Connecting with People: Compassion in Haiti – Part 3

One of the coolest parts of our trip was seeing Compassion International at work in the country of Haiti. They have a ton of projects in Haiti, but we only had time to visit three of them. Days two through four were spent doing just that. Along the way, we learned that almost thirty years ago, Compassion moved from doing their own thing in the community to being based in the local church. So, each project we visited was attached to a church.

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The first project had what is called a Child Survival Program (CSP). This is a fairly new venture, where Compassion is reaching out to young mothers, helping them take care of their babies. Often, this involves walking with the mother from the pre-natal time until the child is able to join the regular Compassion program. During our visit to this project, we spent time with the mothers and babies. We got to talk with the mothers and hold their babies. At first, I wasn’t sure how this would go. I’m not a huge baby person. I don’t have much experience with them at all, and I’ve only held a few in my life. However, it was really important to show these kids and their moms the love of Christ, so I went for it. While I may have felt awkward holding the babies, it was great to spend time with these young mothers, who were often around our age or younger.

The next two days were spent at other projects that do not yet have a CSP. So, we filled our time hanging out with the children. While part of our group led craft times with the little ones, my wife and I gravitated to the older elementary-age kids and the teenagers. At first, we got out the bubbles. Wow! They went crazy over them. They were climbing over each other just to blow the bubbles, pop them, or even try to take them from our hands. We were often pulling back and telling them to be patient. I had no idea they would like the bubbles that much. Eventually, this got to be a bit overwhelming, and I grabbed a football, instead. This was all right, but the young ones didn’t get the concept that I just wanted to play catch with them. They kept trying to get the ball from each other.

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Finally, I grabbed a soccer ball and the teens began to get excited. As soon as we figured out the teams, with some help from a translator, all the language barriers went out the window. This was soccer, and I was at ease. I love times like this, when you can find something that totally crosses language barriers. The game of soccer is one of those amazing things. It doesn’t matter what country you are from or what tongue you speak, soccer is soccer. This is how I bonded with the Haitian teens, and I could have probably done it all day. However, while my mind was ready, my body was not. The hot Haitian sun was brutal, especially while wearing jeans. It took me a long time to stop sweating at lunch. It is times like this when Coke tastes so good!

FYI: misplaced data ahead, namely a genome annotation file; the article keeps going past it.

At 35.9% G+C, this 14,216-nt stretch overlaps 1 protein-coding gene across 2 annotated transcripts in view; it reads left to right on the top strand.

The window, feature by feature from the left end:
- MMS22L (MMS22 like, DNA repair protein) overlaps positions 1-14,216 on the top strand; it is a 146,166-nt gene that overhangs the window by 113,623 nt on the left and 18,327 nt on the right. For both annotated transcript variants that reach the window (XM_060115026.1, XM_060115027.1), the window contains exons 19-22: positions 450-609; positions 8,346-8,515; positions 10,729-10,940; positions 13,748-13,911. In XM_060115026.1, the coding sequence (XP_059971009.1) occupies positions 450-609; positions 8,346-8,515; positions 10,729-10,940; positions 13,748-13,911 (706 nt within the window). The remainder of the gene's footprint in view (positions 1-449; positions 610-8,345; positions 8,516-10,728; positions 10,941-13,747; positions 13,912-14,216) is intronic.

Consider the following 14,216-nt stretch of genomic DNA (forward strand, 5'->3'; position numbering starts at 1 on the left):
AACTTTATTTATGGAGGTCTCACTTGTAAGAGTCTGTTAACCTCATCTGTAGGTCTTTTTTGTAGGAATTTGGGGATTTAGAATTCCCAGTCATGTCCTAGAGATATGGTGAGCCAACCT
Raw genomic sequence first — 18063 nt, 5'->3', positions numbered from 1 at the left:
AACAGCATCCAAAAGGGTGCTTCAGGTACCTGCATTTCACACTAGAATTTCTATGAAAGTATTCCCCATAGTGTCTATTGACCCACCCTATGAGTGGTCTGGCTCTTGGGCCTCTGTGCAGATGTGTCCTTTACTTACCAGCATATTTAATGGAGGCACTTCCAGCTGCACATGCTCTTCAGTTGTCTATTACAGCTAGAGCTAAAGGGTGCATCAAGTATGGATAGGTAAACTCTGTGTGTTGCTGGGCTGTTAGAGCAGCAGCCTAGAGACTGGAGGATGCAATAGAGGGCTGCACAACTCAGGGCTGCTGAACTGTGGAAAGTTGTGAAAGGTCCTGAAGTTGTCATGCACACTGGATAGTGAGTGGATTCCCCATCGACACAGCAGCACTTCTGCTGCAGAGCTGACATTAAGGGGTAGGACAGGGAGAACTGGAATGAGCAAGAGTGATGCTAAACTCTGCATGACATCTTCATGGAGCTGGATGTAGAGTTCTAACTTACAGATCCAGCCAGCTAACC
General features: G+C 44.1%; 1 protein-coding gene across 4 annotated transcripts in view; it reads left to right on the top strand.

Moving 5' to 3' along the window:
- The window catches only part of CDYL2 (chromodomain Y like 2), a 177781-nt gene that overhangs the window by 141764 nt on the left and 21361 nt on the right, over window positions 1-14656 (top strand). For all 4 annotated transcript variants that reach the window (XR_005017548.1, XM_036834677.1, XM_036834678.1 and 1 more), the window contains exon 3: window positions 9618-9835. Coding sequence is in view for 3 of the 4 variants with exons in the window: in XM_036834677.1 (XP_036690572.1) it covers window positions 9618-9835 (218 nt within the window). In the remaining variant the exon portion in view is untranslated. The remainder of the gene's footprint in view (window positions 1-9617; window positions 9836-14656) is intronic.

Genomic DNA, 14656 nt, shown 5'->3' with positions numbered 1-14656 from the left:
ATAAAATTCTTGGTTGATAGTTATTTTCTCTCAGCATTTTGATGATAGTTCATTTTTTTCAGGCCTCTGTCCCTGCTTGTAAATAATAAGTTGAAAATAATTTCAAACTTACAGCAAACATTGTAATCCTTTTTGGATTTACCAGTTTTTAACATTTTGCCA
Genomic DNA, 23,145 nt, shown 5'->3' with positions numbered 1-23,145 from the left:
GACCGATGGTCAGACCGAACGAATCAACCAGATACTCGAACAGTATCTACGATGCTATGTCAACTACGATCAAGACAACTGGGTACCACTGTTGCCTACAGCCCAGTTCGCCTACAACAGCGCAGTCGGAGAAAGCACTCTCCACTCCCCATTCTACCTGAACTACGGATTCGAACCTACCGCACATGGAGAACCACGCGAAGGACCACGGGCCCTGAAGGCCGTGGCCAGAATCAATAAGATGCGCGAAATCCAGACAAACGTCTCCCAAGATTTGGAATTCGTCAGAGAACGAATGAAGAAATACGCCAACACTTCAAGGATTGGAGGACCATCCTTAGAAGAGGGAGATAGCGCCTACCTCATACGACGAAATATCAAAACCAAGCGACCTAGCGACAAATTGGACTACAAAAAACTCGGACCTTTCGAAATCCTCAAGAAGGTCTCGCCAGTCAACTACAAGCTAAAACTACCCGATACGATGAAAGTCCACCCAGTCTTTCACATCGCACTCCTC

The afternoon each of these three days was spent visiting local people in their homes. The first day, we spent some time with a grandmother, who was the primary caregiver of her home. Her daughter was practically deaf, so she took care of her and her grandchildren in a one-room house. We asked her where they sleep, since there was only one bed. She said they would often sleep on the floor if they couldn’t fit in the bed. All the while, she kept talking about how blessed she felt. She knows that God continues to watch out for her and her family. The other two families we visited were very similar. While they had two rooms, instead of just one, they were still cramped, based on our standards. Nonetheless, they were always incredibly grateful to have us there, thrilled that they could open their homes to us, and always spoke about how much God had blessed them. We learned a big lesson from these people.

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As we headed back each day, I was more and more overwhelmed with what I saw and experienced. We were greeted with so much enthusiasm in the projects. The children loved to play with us. The project staff seemed like they were doing an excellent job. They often gave us gifts. The families seemed like they had nothing, but they were so grateful. On our way back, watching all the needy people on the side of the road, I just sat there, thinking about this. One day, in particular, I didn’t talk much at all. There was just so much to take in and process. To be honest, I’m still not done processing it all. I don’t yet know what God wants me to do with all that we saw. Until I figure it out, I’ll keep thinking, praying, and writing.

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